We move forward in conjectures
And backward in previsions.
The bayonets of servitude
Wax stronger and impetuous
As the cistern of citizenry,
Where compatriots drink from,
Has been maggot infested and bacterized.
The staff and crown of national disaster
Will continue to triumph
With penitence at her prime
Until we rise from the lowly bow
With a spirit of rectitude
To combat the atrocious perils
Perpetrated by the privileged.
I chose a rope for a necktie;
My neck and the fan were knitted together.
I ran on air and stood by.
Don’t judge me; let no one judge another.
I converted insecticide to drink
I tagged abomination to my name.
I let donkey years run down a sink.
Don’t judge me; we are all to blame.
You neglected this stress of my distress;
I got no one to carry along.
I sought a sort; your silence was a yes.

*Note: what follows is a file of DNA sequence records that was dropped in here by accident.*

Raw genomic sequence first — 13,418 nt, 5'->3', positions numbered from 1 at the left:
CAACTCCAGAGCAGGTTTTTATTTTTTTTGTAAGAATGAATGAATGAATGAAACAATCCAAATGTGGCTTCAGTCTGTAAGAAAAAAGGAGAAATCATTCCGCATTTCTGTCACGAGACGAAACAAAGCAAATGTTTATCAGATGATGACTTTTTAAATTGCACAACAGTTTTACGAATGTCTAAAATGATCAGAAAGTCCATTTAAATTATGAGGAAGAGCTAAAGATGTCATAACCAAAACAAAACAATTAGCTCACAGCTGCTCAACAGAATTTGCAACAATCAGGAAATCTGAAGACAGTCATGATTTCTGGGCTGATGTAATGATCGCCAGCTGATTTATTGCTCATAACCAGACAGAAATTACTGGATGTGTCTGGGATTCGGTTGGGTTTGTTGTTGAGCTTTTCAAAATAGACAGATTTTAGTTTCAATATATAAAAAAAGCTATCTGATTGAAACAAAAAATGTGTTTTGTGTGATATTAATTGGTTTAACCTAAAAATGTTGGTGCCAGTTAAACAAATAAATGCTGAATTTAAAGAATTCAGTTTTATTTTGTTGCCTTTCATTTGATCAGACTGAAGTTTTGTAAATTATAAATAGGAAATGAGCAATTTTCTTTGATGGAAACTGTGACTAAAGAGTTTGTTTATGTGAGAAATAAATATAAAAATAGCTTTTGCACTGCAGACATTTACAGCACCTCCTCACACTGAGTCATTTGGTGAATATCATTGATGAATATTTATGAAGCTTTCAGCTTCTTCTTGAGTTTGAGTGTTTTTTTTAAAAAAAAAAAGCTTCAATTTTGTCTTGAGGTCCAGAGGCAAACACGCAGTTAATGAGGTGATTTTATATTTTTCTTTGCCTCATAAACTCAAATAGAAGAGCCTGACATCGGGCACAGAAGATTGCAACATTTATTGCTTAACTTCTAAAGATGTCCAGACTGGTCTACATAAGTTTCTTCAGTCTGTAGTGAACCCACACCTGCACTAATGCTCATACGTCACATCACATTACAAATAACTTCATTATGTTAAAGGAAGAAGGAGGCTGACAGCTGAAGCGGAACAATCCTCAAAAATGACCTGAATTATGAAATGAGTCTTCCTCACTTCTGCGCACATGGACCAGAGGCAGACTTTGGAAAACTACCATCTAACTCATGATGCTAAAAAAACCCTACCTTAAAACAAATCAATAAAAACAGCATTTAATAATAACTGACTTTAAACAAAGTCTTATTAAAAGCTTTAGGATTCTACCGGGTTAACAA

Don’t judge me; your silent noise was also wrong.
If you have seen the sorrows on my scroll
If you have said sweet speeches to my spirit,
If you have sung sonorous songs to my soul,
Then your sermon might seize my guilt.
Don’t judge me for I’m gone;
Wake up to see my footpath,
Save the soles of souls on the run
By spreading your concern above death’s bath.
Olinya Ibeh Abuchi is a Nigerian born writer and teacher. His works include short fictions, poetry, playlets, and essays. He refers to himself as a “Pidgin-English grammarian” and studies English,
Literature, and Education at the University of Benin, Nigeria. His
work has appeared on The Green Black Tales and elsewhere. Olinya writes
from a corner of his room in Lagos and sometimes from his desk in